|Regarding PC Geek's link and the pictures there...|
- make sure the Power up mode is Boot
- if you want the bios to boot from a bootable CD without you having to press F12?, Boot Priority must have CD-ROM before HDD, preferably before LAN
CD-ROM can be after FDD - if you do use the FDD drive that's the best way to set it - in all the older bioses I've tried it in, a bootable floppy is not recognized while booting as bootable if it's listed after the CD drive in the boot order.
- you must SAVE any changes you make before they actually have an effect
- I see your ODD drive connects to secondary IDE by itself, so the drive must be set to cable select or master, either by default or by you.
Apparently your hard drive is IDE too.
Has a 50 pin connector (picture)
So - that is NOT the same as a standard laptop IDE hard drive socket/connector. I don't know if there are inexpensive adapters that would allow you to connect the ODD to a desktop computer like you can do with laptop hard drives.
Writes to DVD±R media at 8x, so it doesn't use UDMA 66, which might have been a problem on an older laptop such as yours.
Default drive ID setting: CSEL (cable select)
A last resort.
Flashing is always risky!
I just noticed in a newegg review this drive ships set to master
next post r_saotome
I'm using a Clevo 901C....
...the drive itself was set to master
In my older Dell XPS (gen1) notebook, the HD is IDE, and the optical drive is set to SLAVE
If the laptop ODD is set to cable select and that can't be changed, the bios may see it as master (or slave), but the drive itself isn't set that way.
If the ODD is set to cable select, either because that can't be changed or via a jumper or other method, whether the computer sees it as master or slave doesn't depend on the drive itself - it depends on whether what it connects to has one drive connection or two on the same IDE channel - if it has one drive connection on the channel, it can only be seen as master - if it has two, it can be seen as master or slave.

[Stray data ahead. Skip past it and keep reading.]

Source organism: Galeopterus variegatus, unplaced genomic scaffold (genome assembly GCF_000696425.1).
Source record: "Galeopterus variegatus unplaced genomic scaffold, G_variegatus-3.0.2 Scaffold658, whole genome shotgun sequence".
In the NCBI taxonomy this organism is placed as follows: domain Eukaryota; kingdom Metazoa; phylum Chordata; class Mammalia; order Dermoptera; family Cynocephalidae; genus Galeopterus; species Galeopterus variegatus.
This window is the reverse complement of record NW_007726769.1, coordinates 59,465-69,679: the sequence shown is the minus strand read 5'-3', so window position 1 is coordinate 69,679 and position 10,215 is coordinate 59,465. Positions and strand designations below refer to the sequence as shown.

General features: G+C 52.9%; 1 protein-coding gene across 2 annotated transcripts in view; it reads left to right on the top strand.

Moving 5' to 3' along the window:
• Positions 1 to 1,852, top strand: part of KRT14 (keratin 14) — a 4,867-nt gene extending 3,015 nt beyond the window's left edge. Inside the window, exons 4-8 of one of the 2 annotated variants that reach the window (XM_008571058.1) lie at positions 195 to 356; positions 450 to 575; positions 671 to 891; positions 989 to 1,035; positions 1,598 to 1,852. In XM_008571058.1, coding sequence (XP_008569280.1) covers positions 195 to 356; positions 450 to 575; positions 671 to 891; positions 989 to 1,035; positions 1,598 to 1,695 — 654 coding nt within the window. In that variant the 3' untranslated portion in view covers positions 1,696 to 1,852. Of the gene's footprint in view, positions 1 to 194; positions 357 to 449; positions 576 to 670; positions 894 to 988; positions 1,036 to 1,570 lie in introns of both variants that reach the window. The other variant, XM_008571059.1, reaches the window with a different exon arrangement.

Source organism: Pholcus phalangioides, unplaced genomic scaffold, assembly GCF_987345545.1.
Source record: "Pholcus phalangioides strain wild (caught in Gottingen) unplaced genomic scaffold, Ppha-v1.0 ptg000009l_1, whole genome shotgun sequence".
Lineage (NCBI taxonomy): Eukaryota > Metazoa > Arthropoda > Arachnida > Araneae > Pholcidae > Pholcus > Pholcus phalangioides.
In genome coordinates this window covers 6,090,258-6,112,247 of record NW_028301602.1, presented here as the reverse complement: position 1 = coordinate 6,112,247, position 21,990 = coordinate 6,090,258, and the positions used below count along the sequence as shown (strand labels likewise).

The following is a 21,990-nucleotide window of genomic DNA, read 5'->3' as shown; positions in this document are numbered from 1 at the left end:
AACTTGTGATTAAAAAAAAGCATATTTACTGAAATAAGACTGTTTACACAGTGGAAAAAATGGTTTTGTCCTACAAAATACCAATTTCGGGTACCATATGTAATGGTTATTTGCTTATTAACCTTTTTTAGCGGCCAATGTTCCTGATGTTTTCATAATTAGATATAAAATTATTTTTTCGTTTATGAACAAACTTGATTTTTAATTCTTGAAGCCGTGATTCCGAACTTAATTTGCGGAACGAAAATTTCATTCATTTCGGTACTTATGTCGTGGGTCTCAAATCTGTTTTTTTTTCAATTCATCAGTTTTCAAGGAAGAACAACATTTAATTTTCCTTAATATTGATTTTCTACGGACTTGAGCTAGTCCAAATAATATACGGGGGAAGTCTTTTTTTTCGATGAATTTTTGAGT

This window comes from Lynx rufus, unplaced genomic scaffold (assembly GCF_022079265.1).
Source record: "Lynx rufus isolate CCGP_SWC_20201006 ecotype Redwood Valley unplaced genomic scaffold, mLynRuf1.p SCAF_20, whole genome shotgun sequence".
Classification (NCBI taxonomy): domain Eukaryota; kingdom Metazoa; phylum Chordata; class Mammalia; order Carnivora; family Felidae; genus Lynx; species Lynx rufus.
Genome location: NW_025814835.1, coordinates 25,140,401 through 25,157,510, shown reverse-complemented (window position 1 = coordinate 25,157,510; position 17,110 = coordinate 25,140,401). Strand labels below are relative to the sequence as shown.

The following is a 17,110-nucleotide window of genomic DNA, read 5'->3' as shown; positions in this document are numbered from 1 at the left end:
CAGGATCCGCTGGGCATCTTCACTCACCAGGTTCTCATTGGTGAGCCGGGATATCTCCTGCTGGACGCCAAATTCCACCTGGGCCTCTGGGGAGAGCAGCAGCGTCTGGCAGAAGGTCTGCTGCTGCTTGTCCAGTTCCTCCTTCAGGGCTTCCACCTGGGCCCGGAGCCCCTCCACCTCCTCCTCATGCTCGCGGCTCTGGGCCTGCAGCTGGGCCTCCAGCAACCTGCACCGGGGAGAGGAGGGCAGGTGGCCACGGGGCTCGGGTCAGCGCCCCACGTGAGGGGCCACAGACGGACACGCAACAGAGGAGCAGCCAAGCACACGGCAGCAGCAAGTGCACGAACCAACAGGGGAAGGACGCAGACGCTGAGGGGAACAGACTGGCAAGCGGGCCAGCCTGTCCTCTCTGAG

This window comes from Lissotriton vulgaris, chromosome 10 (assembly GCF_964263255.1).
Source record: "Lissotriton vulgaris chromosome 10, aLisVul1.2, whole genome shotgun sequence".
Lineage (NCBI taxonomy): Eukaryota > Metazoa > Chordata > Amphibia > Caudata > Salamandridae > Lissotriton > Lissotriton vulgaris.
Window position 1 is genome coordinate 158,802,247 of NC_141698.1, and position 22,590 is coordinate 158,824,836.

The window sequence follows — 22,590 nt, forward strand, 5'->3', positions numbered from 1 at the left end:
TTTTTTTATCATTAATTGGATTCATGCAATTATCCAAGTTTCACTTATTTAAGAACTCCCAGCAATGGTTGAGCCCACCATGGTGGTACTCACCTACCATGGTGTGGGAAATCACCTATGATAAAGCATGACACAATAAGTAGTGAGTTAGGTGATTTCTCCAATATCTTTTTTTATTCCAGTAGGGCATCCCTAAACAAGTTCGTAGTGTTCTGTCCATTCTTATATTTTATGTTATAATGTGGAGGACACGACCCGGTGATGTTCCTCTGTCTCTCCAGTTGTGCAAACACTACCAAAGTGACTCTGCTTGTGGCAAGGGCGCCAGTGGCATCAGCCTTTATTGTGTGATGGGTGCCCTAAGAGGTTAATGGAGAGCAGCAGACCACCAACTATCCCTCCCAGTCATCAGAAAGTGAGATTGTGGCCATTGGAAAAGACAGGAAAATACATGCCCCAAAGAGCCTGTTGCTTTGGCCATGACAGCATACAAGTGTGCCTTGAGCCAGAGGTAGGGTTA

On a desktop computer, you can connect any IDE drive to either of the two drive connectors on the same 3 connector IDE data cable - if it's set to cable select and on the end connector the drive is seen as master; if it's set to cable select and on the middle connector it's seen as slave.
Two drives on the same cable/channel must both use cable select, or master/slave jumpering (one of each type; in which case the connector the drive uses doesn't matter).
On a laptop, there may be no physical cable with 3 connectors on it connecting to one IDE channel - but it's wired up the same way as if it did have that - the only way available an ODD set to cable select may be detected if the laptop has only one IDE channel, and an IDE hard drive, is as Slave.
Older laptops or newer laptops with a SATA controller may have only one IDE channel you connect one or up to two IDE drives to, but apparently yours has two IDE channels.
Somehow he was able to have the drive seen as slave on the older laptop, either because the ODD is set to cable select and so was the hard drive, and the ODD can't be set to anything else and is automatically seen as slave when connected to the middle connector on a 3 connector data cable (or the laptop wiring equivalent of that), or there was a jumper or other way of setting slave on the 0DD drive itself (and the same on the hard drive was set to master).
How to take apart Toshiba Satellite M45 laptop yourself.
You could make sure it's connected properly.
e.g. check for bent pins, a broken or damaged wire to what it plugs into